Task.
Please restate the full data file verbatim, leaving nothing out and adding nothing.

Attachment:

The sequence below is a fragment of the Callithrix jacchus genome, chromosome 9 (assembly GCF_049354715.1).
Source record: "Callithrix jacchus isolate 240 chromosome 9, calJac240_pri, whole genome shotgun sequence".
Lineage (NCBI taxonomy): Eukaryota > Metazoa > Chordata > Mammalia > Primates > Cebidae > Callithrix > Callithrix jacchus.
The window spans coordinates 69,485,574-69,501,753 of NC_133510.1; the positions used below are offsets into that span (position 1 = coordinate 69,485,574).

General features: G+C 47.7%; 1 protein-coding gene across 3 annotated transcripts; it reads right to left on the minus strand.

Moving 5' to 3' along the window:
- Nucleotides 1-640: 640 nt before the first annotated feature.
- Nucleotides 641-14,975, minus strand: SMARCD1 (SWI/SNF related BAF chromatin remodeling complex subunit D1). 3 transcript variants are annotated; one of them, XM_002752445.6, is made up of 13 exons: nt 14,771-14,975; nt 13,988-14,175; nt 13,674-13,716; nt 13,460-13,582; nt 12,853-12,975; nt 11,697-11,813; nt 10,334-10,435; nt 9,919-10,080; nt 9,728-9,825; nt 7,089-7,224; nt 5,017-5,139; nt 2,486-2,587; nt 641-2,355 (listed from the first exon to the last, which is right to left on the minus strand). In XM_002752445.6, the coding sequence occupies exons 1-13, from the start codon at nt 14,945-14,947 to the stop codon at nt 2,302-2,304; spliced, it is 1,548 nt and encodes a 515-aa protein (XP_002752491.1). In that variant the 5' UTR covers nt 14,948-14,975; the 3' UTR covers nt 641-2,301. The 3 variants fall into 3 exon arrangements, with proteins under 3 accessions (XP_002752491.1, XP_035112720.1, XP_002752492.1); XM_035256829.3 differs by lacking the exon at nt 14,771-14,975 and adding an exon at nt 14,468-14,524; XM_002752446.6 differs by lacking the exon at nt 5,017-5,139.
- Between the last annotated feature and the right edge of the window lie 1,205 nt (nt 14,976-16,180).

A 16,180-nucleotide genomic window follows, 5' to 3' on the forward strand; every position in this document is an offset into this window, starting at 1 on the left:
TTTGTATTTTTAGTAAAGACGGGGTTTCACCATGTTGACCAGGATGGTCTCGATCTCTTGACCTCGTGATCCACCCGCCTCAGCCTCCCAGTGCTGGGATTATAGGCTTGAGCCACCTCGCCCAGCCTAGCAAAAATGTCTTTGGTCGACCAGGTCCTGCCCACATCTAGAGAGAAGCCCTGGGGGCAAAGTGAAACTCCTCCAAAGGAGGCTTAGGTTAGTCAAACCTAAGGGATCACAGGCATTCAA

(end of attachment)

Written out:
The sequence below is a fragment of the Callithrix jacchus genome, chromosome 9 (assembly GCF_049354715.1).
Source record: "Callithrix jacchus isolate 240 chromosome 9, calJac240_pri, whole genome shotgun sequence".
Lineage (NCBI taxonomy): Eukaryota > Metazoa > Chordata > Mammalia > Primates > Cebidae > Callithrix > Callithrix jacchus.
The window spans coordinates 69,485,574-69,501,753 of NC_133510.1; the positions used below are offsets into that span (position 1 = coordinate 69,485,574).

General features: G+C 47.7%; 1 protein-coding gene across 3 annotated transcripts; it reads right to left on the minus strand.

Moving 5' to 3' along the window:
- Nucleotides 1-640: 640 nt before the first annotated feature.
- Nucleotides 641-14,975, minus strand: SMARCD1 (SWI/SNF related BAF chromatin remodeling complex subunit D1). 3 transcript variants are annotated; one of them, XM_002752445.6, is made up of 13 exons: nt 14,771-14,975; nt 13,988-14,175; nt 13,674-13,716; nt 13,460-13,582; nt 12,853-12,975; nt 11,697-11,813; nt 10,334-10,435; nt 9,919-10,080; nt 9,728-9,825; nt 7,089-7,224; nt 5,017-5,139; nt 2,486-2,587; nt 641-2,355 (listed from the first exon to the last, which is right to left on the minus strand). In XM_002752445.6, the coding sequence occupies exons 1-13, from the start codon at nt 14,945-14,947 to the stop codon at nt 2,302-2,304; spliced, it is 1,548 nt and encodes a 515-aa protein (XP_002752491.1). In that variant the 5' UTR covers nt 14,948-14,975; the 3' UTR covers nt 641-2,301. The 3 variants fall into 3 exon arrangements, with proteins under 3 accessions (XP_002752491.1, XP_035112720.1, XP_002752492.1); XM_035256829.3 differs by lacking the exon at nt 14,771-14,975 and adding an exon at nt 14,468-14,524; XM_002752446.6 differs by lacking the exon at nt 5,017-5,139.
- Between the last annotated feature and the right edge of the window lie 1,205 nt (nt 14,976-16,180).

A 16,180-nucleotide genomic window follows, 5' to 3' on the forward strand; every position in this document is an offset into this window, starting at 1 on the left:
TTTGTATTTTTAGTAAAGACGGGGTTTCACCATGTTGACCAGGATGGTCTCGATCTCTTGACCTCGTGATCCACCCGCCTCAGCCTCCCAGTGCTGGGATTATAGGCTTGAGCCACCTCGCCCAGCCTAGCAAAAATGTCTTTGGTCGACCAGGTCCTGCCCACATCTAGAGAGAAGCCCTGGGGGCAAAGTGAAACTCCTCCAAAGGAGGCTTAGGTTAGTCAAACCTAAGGGATCACAGGCATTCAA